A family retained me on Friday after their son was arrested for
shooting and killing a man. My investigator and I went to the
scene over the weekend, we interviewed witnesses, and we located the
crucial defense witness who had already left town. We obtained a
tape recorded statement from that witness by Sunday night. I got it
to the prosecuting attorney after hours. By the first court
hearing on Monday morning, the prosecutor agreed it was a case of
self-defense. The court released the client. No criminal
charge was ever filed.
Homicide/Child Abuse: A new father retained me when his infant son was
hospitalized in a coma. The State believed the child had been
shaken to cause brain injury. The court restricted the parents'
access to their child in the hospital. We obtained visitation to
permit the young parents to see and hold their baby, who soon died. A
later autopsy revealed no evidence of abuse. No charge was filed.
Attempted Homicide: A young mother tried to kill herself by driving her
van into a freeway barrier. Fortunately her two young sons in the van
were not seriously hurt. The State charged her with two counts of
attempted murder. The client went quickly from the jail into a state
hospital. A psychiatrist doing intake conferred with counsel. This
immediate observation and consultation preserved evidence of the
client's severe mental illness and led to an agreed disposition of not
guilty by reason of insanity. The client was hospitalized and received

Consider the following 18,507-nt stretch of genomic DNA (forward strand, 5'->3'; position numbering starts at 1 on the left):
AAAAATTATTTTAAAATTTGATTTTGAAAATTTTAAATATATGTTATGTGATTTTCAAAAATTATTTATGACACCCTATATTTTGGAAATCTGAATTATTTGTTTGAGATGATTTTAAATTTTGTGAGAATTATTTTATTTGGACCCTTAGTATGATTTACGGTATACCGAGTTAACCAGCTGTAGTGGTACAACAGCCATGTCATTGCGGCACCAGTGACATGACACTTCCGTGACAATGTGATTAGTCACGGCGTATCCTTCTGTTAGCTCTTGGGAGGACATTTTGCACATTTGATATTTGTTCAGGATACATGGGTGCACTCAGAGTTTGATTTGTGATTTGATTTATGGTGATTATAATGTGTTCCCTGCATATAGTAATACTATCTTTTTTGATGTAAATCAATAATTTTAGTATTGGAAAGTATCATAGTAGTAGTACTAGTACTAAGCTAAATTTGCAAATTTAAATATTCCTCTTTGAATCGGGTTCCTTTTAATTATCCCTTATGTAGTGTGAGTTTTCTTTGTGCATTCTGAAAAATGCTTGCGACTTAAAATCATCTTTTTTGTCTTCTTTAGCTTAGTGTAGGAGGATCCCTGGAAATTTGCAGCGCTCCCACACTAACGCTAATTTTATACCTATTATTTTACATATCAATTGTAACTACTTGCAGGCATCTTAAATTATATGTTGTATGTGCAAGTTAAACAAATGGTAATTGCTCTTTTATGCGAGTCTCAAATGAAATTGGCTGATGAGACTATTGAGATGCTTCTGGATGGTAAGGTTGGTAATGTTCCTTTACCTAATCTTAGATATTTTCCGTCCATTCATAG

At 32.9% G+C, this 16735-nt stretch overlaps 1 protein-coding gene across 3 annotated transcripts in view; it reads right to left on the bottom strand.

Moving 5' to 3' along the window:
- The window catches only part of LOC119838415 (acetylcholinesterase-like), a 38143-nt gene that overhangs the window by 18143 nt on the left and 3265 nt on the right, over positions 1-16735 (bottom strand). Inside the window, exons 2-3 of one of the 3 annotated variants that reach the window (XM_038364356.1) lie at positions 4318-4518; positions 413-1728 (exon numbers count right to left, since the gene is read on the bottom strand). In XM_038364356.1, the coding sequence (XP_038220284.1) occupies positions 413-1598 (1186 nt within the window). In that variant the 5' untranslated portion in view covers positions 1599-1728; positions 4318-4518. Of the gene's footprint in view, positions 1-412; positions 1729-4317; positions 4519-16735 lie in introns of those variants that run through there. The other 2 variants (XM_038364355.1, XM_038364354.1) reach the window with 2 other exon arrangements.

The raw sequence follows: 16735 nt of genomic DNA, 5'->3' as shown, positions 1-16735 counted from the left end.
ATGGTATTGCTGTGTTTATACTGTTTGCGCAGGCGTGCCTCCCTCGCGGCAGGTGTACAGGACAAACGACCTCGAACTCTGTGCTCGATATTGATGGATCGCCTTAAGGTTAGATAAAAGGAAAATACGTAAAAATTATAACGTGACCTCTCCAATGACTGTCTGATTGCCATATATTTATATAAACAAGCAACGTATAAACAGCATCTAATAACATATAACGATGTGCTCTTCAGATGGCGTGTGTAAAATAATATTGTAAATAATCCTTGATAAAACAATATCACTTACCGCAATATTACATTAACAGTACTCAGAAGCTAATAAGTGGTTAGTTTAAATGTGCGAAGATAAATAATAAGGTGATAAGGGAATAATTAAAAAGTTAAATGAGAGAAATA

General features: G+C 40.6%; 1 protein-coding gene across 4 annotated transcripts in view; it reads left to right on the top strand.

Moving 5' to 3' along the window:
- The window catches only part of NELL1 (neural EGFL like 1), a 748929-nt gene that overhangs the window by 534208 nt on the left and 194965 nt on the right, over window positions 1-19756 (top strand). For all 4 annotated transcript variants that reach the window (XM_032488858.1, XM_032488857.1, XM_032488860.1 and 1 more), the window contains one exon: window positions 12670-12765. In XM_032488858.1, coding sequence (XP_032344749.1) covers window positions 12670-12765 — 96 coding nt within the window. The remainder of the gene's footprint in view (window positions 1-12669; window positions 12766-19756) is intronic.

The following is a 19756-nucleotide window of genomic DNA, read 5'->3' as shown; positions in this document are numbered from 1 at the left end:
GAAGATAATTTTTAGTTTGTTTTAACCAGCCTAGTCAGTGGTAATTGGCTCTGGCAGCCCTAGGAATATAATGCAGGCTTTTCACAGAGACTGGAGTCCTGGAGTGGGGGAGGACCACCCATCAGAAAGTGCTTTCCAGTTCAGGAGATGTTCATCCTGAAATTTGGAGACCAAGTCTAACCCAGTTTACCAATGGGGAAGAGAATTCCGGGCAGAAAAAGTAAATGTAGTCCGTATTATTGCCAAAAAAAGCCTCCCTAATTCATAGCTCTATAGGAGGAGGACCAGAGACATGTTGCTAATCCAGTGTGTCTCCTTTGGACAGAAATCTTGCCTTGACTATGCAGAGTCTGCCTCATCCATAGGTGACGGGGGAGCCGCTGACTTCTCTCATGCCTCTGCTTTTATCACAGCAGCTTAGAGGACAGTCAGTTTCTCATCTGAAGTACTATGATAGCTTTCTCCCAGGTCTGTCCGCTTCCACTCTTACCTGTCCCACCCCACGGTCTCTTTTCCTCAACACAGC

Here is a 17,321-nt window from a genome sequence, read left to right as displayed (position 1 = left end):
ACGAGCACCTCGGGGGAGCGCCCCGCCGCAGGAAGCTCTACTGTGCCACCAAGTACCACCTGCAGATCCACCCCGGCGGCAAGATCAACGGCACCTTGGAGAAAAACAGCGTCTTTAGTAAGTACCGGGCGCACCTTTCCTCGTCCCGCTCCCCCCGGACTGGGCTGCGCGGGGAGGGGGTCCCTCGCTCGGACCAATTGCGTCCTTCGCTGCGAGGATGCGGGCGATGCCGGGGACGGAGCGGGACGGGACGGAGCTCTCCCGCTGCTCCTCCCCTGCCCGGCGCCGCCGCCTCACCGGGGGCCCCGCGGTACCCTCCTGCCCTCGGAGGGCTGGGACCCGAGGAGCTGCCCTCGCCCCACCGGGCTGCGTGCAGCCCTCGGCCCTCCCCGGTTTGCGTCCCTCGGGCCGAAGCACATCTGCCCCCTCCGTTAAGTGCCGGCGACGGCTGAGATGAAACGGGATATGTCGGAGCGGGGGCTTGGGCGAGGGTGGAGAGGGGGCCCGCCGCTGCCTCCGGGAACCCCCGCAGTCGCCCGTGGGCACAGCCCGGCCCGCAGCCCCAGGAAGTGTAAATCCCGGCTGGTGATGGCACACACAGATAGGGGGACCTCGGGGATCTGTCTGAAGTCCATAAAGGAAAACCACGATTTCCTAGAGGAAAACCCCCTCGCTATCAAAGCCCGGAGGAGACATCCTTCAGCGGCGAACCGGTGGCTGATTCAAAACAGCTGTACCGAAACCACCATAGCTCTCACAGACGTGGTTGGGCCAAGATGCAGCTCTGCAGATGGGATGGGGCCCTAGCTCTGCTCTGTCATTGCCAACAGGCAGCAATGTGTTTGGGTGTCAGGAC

mental health treatment. She was released to live with her family after a
few years instead of being imprisoned for many years.
Homicide/Self-Defense: A teenage shot and killed his father as
he walked in the door after work. The father had horrifically abused
the client, his mother and brother for ten years. We presented
witnesses of the years of abuse. Expert witnesses testified to the
effect of prolonged
abuse on his development and perceptions. They explained how "battered
child syndrome" gave the client a heightened perception of when the
abuser would attack, and why he reasonably feared for his life when he
shot the man in self defense. The jury was unable to reach a
verdict. The State
later resolved the case with a plea to manslaughter and credit for time served.
Homicide/Battered Women's Syndrome: My client was tried for killing her
abusive boyfriend. The trial court gave an incorrect instruction on
assault. Realizing its error, the court granted a new trial. The State
appealed. The Court of Appeals agreed the instruction was incorrect and
grant of a new trial. State v. Corn, 95 Wn. App. 41, 975 P.2d 520 (1999).
Homicide/Self-Defense: My client was convicted at trial of second degree
murder. The Supreme Court reversed his conviction because the court
failed to give instructions on a lesser included offense based on
self-defense. State v. Schaffer, 135 Wn.2d 355, 957 p.2d 214 (1998).
Aggravated First Degree Murder: My client was convicted of killing two
people based on circumstantial evidence. On appeal, we challenged the
State's procedure for obtaining a search warrant to search the client's
home. The Court of Appeals held the search warrant was
unconstitutional, reversed the convictions, and ordered a new trial
without the evidence obtained with the warrant.
Pre-SRA Parolability Hearing: In 2001, I represented a client on a 1983
murder conviction seeking parole. We presented a plan the Board approved
at his first parolability hearing.